The historic heart of Middlesbrough will become the place to live, work and go to school according to three of those involved with far-reaching plans to regenerate the derelict area of land between the Transporter Bridge and Middlesbrough railway station.
With the Boho 8 digital development and live-work apartments of Bohouse North already underway and the transformational Boho X digital building awaiting the green light, the construction of a secondary school, social farm and a series of modern homes are set to breathe life back into Middlehaven.
Representatives of Bright Ideas, Camphill Village Trust and Outwood Academy Riverside took part in the latest Tees Business Leaders online Q&A to discuss the exciting developments.
“When I looked at the area, my initial thought was ‘Wow! This this is a great place for young people to grow up and live,” said Martin Hawthorne, director of Bright Ideas Consulting, the team behind Boho Village, a development of 61 affordable homes to rent.
“It’s close to the railway station and walkable to the main cafes and places of interest in the town. It’s right in the heart of things. The area is ripe for development – it’s coming out of the ashes!”
Martin explained that, though other developers may have turned their backs on the land over the years, he has stuck firm to his vision of helping to create an exciting and vibrant future.
“I’ve designed something really eye-catching, lovely and ecologically sound with my homes,” he said.
“The apartments are large, with a balcony, and the downstairs units have gardens. There’s parking for everybody. Middlehaven is where it’s all going to be happening.”
Meanwhile, charity Camphill Village Trust will start work on an urban farm in June, close to the site of the original Middlesbrough Farm that existed long before the town became the Ironopolis of the industrial revolution.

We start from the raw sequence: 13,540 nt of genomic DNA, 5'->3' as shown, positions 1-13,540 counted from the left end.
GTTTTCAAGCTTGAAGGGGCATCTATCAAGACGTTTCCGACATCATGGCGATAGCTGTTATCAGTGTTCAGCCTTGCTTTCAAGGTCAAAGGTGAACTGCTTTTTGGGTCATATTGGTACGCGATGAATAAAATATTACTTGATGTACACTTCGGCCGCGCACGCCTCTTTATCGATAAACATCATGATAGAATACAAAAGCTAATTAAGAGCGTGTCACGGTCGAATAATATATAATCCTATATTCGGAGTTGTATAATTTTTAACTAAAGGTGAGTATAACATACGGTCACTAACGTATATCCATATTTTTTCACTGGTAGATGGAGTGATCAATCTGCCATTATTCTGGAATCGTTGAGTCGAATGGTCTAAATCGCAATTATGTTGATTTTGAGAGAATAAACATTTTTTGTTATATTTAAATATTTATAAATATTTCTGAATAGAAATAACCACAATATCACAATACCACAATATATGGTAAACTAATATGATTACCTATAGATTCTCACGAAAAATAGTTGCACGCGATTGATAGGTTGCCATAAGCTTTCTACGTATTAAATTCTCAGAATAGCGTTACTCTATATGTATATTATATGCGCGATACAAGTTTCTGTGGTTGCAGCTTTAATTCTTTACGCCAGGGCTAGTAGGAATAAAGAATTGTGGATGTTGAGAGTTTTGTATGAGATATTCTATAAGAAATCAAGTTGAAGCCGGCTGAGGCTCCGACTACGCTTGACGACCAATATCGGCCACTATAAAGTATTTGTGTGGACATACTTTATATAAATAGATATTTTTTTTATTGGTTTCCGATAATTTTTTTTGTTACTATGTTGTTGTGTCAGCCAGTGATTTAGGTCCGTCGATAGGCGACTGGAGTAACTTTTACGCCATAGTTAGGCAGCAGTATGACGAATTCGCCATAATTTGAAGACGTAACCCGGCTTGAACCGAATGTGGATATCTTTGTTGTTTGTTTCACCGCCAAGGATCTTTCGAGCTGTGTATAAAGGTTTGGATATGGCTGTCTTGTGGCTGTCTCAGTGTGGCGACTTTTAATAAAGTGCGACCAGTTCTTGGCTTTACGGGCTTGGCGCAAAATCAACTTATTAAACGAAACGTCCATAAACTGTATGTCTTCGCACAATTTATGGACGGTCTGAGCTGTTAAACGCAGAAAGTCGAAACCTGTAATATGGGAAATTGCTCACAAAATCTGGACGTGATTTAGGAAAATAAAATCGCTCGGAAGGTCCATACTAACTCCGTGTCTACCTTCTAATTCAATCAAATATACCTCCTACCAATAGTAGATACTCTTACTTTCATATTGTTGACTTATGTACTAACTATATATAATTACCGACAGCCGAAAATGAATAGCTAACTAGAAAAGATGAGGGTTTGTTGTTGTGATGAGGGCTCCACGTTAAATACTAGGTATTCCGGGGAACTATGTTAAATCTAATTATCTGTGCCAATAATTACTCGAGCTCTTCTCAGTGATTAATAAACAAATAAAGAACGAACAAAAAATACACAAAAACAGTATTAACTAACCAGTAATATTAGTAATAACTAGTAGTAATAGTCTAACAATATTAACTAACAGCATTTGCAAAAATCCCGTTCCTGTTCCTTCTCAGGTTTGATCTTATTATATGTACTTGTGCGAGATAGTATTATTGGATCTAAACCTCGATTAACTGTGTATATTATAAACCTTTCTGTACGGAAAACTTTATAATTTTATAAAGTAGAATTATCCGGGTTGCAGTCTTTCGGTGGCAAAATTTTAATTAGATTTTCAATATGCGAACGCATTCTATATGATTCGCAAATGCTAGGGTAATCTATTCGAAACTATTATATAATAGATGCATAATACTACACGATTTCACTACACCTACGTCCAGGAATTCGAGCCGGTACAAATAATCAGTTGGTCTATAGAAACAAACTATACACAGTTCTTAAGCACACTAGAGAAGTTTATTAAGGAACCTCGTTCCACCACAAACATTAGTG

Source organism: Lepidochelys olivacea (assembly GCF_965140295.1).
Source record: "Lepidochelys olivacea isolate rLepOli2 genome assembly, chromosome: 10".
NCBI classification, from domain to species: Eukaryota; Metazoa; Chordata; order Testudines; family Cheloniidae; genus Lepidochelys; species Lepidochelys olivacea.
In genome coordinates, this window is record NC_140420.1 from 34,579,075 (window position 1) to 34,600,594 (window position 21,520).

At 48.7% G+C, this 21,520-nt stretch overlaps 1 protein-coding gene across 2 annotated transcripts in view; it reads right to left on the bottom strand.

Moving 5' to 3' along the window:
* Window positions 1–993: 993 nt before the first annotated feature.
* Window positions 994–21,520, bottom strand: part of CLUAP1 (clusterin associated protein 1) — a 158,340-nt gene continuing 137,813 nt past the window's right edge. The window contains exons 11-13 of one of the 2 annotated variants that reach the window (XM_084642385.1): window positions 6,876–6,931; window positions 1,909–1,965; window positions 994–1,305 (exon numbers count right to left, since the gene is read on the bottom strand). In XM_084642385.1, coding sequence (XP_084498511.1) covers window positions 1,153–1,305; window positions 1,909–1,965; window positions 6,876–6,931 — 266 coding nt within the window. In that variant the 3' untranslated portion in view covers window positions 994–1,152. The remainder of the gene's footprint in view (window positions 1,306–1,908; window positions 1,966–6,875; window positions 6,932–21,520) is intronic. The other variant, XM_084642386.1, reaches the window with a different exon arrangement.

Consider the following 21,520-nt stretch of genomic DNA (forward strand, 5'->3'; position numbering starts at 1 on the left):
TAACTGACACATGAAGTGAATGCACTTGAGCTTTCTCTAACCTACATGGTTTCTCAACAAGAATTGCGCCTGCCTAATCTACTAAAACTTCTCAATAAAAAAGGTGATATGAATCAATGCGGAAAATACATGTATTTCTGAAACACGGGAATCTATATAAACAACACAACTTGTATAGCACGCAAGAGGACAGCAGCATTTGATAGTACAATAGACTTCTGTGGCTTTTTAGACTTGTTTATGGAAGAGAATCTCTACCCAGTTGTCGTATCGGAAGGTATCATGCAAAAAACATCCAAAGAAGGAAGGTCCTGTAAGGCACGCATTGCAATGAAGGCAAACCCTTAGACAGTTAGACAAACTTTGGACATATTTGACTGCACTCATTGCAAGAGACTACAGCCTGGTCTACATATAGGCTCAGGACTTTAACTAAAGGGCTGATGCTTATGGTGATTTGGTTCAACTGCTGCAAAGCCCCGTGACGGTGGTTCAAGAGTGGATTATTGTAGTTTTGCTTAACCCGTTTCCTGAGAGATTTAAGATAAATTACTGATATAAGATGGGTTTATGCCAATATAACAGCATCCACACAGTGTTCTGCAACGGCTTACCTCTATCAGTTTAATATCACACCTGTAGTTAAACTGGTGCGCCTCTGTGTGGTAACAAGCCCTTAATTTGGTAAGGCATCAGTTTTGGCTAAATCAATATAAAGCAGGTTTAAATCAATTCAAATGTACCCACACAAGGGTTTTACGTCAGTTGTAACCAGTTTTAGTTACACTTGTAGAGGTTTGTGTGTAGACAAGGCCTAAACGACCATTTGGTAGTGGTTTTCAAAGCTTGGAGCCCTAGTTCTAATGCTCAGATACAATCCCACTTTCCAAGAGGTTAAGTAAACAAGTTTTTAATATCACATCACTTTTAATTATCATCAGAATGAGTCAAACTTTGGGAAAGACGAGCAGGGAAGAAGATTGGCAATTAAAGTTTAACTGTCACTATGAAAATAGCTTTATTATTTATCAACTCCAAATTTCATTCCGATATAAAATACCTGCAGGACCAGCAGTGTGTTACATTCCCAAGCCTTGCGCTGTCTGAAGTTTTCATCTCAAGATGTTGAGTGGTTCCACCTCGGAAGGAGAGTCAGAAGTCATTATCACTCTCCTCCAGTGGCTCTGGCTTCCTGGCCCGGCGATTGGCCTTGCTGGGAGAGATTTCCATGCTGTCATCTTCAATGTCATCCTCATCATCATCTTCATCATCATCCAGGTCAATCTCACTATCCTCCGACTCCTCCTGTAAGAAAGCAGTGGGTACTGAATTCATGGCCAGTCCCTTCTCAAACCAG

Mark Denny, director of operations at Camphill Village Trust, said: “We’re really excited to bring a social farm and garden experience to Middlehaven.
“We have 1.9 hectares on the corner of Stockton Street and Commercial Street. The build will be an L-shaped, single-storey building which on one side will house a shop, café and four craft activity rooms, while on the other side there will be a functional garden with polytunnels, raised beds and a dementia-friendly garden.
He added: “During the day we will offer formal activities for people with learning disabilities, but there will also be a hub for other like-minded organisations and voluntary groups to use – think allotment projects or educational visits.”
One person who will be watching the progress of the social farm with interest is Melissa Brant-Smith, head of Outwood Academy Riverside, Middlesbrough’s first new secondary school for many years. Once at capacity, the school will offer excellent education to 1,050 of the town’s youngsters.
“It’s incredibly exciting for Outwood Riverside to be involved in the regeneration of Middlehaven,” said Melissa. “It’s a wonderful concept and a great chance to put Middlesbrough back on the map.”
Outwood Riverside has been housed in temporary accommodation opposite the headquarters of PD Ports but moves to 100 Russell Street in the new term, and then on to a state-of-the-art building next to Middlesbrough College, under the shadow of the Transporter Bridge, in September 2023.
Melissa continued: “The children are so excited about the new school and have already done projects about the history of the area and been shown where the new build will be.
“To be based in the heart of the community where there is a strong university, digital and arts industry, will offer so many opportunities to them.”
While the school strives for excellence, it also encourages a family ethos surrounded by care and compassion, with focus on each student so they get the highest possible outcome.
Explained Melissa: “Our aim is to be prestigious, but also to be at the heart of the community and serve local families. Our keywords are pride, courage, loyalty and integrity and we will produce young adults who are confident, professional, well-rounded and kind citizens.”
With such a positive infrastructure already at the heart of the Middlehaven development, it’s exciting to project forward and imagine what Middlehaven will look like in five or ten years’ time.
Concluded Martin: “The idea is to breathe new life into an area which has had a chequered past – and we’re doing just that. Now is the perfect time to get involved and give investment. I just can’t help thinking: ‘Wow! Why hasn’t this happened before?’”